Composition and sensory characteristics were investigated to determine the effect of ripeness at picking on fresh market flavor of ‘Cal Ace’ (1974, 1975, 1976) and ‘Cherry’, ‘Calmart’, and ‘Early Pak 7’ (1976) tomato (Lycopersicon esculentum Mill.). Tomatoes picked at earlier stages of ripeness and ripened at 20°C were evaluated by panelists as being less sweet, more sour, less “tomato-like” and having more “off-flavor” than those picked at the table-ripe stage. Objective tests showed these fruits had less sugars and reduced ascorbic acid, and varied significantly in volatile composition. The magnitude of these differences varied greatly among the cultivars. In ‘Cal Ace’ the “off-flavor” characteristic was largely correlated with a volatile compound (peak 43) but in other cultivars seven other volatile compounds also appeared to play a role.
Sensory evaluations and chemical analyses were used to investigate the effects of various postharvest handling procedures on composition and flavor quality of ‘Cal Ace’ tomatoes (Lycopersicon esculentum Mill.) harvested at the mature-green and light-pink stages. Ethylene treatment to speed ripening of green tomatoes at 20°C resulted in a higher reduced ascorbic acid content at the table-ripe stage and did not influence flavor when compared with fruits ripened without added ethylene. Using a low-O2 atmosphere to retard ripening had less of an effect on flavor than stage of ripeness at harvest. No differences were found between fruits where ripening was delayed by using 4% O2-atmosphere at 20° or by using low temperature (12.5°). Exposing fruits to 5° for 7 days before ripening at 20° affected flavor; i.e., chilled fruits were more acid. Above the chilling range (0-12.5°); duration of holding after harvest was more important than storage temperature. Lower holding periods resulted in loss of characteristic “tomato-like” flavor and development of “off-flavors.” Mature-green fruits, ripened at 20° under restricted air flow, had increased “off-flavors” when compared to those ripened under accelerated air exchange. Light-pink fruits subjected to impact bruising before ripening had more “off-flavor” and less “tomatolike” flavor than those without physical damage. Quantitative differences in a few volatile components were found with certain treatments, but no qualitative differences were detected and there was no significant difference in total volatile content among any of the treatments tested.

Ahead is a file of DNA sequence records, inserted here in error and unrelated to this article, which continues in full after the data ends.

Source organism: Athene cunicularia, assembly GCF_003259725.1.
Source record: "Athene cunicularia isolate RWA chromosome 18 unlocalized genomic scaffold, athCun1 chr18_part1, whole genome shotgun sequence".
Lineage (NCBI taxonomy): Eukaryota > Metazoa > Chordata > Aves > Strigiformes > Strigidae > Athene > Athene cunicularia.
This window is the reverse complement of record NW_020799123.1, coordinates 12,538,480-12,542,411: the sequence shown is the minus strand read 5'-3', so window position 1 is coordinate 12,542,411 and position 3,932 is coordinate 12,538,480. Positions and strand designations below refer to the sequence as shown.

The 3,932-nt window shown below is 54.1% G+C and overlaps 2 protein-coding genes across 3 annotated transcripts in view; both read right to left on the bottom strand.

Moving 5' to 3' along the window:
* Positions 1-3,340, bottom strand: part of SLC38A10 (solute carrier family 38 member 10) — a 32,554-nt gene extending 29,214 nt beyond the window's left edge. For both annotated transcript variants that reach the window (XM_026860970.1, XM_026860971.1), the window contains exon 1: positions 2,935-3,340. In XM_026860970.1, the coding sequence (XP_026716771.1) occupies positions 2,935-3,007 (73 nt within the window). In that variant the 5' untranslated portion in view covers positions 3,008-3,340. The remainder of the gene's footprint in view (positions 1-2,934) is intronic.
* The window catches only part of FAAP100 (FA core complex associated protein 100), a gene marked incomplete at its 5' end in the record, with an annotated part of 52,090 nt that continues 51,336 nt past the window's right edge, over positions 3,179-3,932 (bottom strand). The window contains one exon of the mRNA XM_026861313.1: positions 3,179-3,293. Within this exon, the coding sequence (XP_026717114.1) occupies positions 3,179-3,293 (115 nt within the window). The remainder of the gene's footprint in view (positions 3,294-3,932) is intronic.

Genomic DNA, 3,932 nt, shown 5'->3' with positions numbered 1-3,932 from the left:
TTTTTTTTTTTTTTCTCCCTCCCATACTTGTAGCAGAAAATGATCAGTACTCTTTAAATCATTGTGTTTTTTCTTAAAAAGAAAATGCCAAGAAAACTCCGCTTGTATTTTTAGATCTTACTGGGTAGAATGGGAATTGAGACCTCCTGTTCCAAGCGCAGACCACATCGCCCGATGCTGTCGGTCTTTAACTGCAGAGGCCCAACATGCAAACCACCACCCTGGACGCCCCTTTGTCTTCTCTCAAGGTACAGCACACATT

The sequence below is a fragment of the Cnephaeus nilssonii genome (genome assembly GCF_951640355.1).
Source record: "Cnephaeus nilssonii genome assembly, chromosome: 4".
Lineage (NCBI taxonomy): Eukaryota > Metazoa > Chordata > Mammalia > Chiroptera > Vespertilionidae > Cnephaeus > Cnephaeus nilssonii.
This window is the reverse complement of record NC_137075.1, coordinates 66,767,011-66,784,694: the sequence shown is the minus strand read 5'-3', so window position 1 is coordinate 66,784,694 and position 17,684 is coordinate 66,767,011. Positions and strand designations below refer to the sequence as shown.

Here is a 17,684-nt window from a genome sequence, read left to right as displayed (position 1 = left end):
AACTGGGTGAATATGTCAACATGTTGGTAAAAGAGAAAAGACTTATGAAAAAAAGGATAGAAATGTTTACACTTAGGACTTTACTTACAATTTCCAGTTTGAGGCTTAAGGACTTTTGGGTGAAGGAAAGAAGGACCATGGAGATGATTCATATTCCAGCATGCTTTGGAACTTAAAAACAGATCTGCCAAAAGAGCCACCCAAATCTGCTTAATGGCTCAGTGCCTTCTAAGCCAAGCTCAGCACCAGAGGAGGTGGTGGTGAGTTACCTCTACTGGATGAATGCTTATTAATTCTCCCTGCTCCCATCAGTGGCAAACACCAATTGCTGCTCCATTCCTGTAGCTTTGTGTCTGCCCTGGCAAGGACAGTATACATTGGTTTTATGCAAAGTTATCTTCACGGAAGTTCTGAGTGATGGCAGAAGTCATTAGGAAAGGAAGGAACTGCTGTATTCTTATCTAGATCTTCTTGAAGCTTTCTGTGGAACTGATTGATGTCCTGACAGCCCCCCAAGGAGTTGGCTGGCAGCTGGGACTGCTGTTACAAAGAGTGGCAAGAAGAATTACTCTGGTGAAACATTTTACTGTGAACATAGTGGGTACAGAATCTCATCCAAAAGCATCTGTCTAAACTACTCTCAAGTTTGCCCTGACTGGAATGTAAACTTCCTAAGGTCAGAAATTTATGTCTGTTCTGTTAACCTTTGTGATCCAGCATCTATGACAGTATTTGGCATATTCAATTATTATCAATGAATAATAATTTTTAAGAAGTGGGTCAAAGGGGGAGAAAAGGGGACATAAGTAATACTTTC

For many horticultural crops, selection is based on quality as well as yield. To investigate the distribution of trait variation and identify those attributes appropriate for developing selection indices, we collected and organized information related to fruit size, shape, color, soluble solids, acid, and yield traits for 143 processing tomato (Solanum lycopersicum L.) lines from North America. Evaluation of the germplasm panel was conducted in a multiyear, multilocation trial. Data were stored in a flat-file format and in a trait ontology database, providing a public archive. We estimated variance components and proportion of variance resulting from genetics for each trait. Genetic variance was low to moderate (range, 0.03–0.51) for most traits, indicating high environmental influence on trait expression and/or complex genetic architecture. Phenotypic values for each line were estimated across environments as best linear unbiased predictors (BLUPs). Principal components (PC) analysis using the trait BLUPs provided a means to assess which traits explained variation in the germplasm. The first two PCs explained 28.0% and 16.2% of the variance and were heavily weighted by measures of fruit shape and size. The third PC explained 12.9% of the phenotypic variance and was determined by fruit color and yield components. Trait BLUPs and the first three PCs were also used to explore the relationship between phenotypes and the origin of the accessions. We were able to differentiate germplasm for fruit size, fruit shape, yield, soluble solids, and color based on origin, indicating regional breeding programs provide a source of trait variation. These analyses suggest that multitrait selection indices could be established that encompass quality traits in addition to yield. However, such indices will need to balance trait correlations and be consistent with market valuation.